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Actor turned Russian teacher creates course for tongue-tied teens

PUBLISHED: 16:08 13 October 2014 | UPDATED: 16:08 13 October 2014

School leavers in the 21st century need to be able to hold an audience and must cast off the tongue-tied teen image that suggests inexperience if they are going to succeed, according to actor-turned-Brighton College teacher Basher Savage.

The Russian teacher, who has starred alongside George Clooney and Sandra Bullock in Gravity and Brad Pitt in World War Z as well as playing Russian charmer Dimitry in Radio 4’s Ambridge Extra fans for two years, has created what the school believes to be the country’s first Presentation Skills course for Year 9 pupils after head Richard Cairns decided his students needed more confidence when speaking to audiences.

The course sees the teenagers mimicking Churchill’s and Malcom X’s speeches, examining Colin Firth as George VI in The King’s Speech and copying the physical mouth shapes of Mersey poet and BBC R4’s Poetry Please presenter Roger McGough.

There are no exams or tests set and homework is fun, with tasks such as “find an object that characterises your voice and be able to explain why” and “select an accent and practise it”.

Said Mr Savage: “I start the course off by asking the children what they want to do when they are adults. The answers, whatever they are, (and they are as varied as professional footballer to Apple executive) all require the ability to be able to speak in an interesting and engaging way, whether it be in a post-match interview or at a business conference. The confidence and ability to speak publicly and sound interesting are key to so many careers in the 21st century – more so than ever before – and it’s crucial that children know that tortured tongue-tied appearances in front of an audience will not help their careers at all.”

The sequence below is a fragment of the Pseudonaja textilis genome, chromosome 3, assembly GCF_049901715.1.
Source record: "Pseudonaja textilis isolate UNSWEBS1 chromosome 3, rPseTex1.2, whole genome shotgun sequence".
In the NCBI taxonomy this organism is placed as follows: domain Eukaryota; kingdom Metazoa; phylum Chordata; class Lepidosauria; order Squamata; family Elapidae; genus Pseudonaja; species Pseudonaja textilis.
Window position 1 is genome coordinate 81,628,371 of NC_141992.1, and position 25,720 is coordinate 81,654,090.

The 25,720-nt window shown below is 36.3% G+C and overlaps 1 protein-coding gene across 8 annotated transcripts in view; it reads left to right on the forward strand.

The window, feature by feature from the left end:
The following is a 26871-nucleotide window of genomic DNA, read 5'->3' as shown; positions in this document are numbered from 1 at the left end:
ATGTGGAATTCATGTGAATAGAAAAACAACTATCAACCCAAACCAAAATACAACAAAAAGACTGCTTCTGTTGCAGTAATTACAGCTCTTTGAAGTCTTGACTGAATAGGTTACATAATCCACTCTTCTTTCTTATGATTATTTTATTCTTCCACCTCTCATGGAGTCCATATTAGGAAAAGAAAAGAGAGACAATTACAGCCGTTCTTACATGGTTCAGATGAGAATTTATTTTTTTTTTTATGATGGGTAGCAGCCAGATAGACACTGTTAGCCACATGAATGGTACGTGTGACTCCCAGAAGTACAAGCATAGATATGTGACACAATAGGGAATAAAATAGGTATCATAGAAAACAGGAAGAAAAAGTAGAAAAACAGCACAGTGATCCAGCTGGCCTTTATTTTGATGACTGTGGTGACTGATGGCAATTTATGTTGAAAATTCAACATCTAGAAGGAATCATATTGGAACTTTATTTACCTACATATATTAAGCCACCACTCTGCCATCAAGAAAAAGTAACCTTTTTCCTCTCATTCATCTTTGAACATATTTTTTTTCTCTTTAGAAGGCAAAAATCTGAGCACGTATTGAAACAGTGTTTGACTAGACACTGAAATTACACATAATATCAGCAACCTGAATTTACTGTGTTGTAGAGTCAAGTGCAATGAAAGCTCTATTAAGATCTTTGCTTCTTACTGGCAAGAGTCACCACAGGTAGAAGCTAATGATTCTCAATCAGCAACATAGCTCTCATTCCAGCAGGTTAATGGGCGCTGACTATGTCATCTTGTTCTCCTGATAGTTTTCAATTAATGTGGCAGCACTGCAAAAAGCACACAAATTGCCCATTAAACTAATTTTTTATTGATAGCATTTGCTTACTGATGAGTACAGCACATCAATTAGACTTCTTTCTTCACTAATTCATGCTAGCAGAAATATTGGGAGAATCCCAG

The former Oxford University Russian student fell into acting after landing a place on the Bristol Old Vic Theatre School and it was there that he first realised the importance of presenting well.

“Lots of the non-acting technical people at Bristol – the lighting crew, the sound engineers, the carpenters and electricians – all used to say how great it would be to get the training we were getting on how to project yourself and come across effectively and I remembered that when the headmaster at school asked me to put the course together. It just makes perfect sense.”

Mr Savage says he does not know of any other similar course to his in UK schools at the moment.

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